Sunil Sharma is a professor of Persianate and comparative literature at Boston University. His areas of expertise are Persian and South Asian literatures, and his research interests include poetry and court cultures, the history of the book, and travel writing. His latest book, Mughal Arcadia: Persian Poetry in an Indian Court (Harvard University Press, 2017), is a study of early modern Persianate literature. He is a participant in a multi-year project entitled “Veiled Voyagers: Muslim Women Travelers from Asia and the Middle East,” with Siobhan Lambert-Hurley (Sheffield University) and Daniel Majchrowicz (Northwestern University). Veiled Voyagers will recover, translate, and analyze Muslim women’s travel writing from a range of languages in order to draw out the gendered relationships between travel and Muslim identities, nationalism, and the shaping of global power. He is the current president of The Association for the Study of Persianate Societies.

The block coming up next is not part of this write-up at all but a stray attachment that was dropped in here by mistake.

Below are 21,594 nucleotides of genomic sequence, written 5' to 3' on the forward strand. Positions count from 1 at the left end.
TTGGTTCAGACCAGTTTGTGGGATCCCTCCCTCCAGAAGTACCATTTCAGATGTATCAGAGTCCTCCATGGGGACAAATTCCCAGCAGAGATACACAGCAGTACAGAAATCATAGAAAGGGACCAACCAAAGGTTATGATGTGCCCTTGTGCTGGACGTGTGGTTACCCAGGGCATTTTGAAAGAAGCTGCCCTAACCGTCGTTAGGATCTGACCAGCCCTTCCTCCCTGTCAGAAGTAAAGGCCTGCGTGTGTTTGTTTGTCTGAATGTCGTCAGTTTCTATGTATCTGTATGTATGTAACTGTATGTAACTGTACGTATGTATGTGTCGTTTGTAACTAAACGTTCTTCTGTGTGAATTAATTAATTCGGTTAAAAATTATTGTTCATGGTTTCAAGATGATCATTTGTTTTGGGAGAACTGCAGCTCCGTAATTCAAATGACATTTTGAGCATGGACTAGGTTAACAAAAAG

Almost a dozen anthologies featuring female Persian (and Turkish and Urdu) poets appeared in the nineteenth and early twentieth century in Iran and North India. In this paper, I will explore the larger social and literary contexts that gave rise to this literary phenomenon whose compilers and, to a great extent, readers were men. These works elicit many questions about the intended readership, the sources used, print technology, and more centrally, the impulse to create competing canons of Persian(ate) poetry featuring female poets from the earliest times to the present.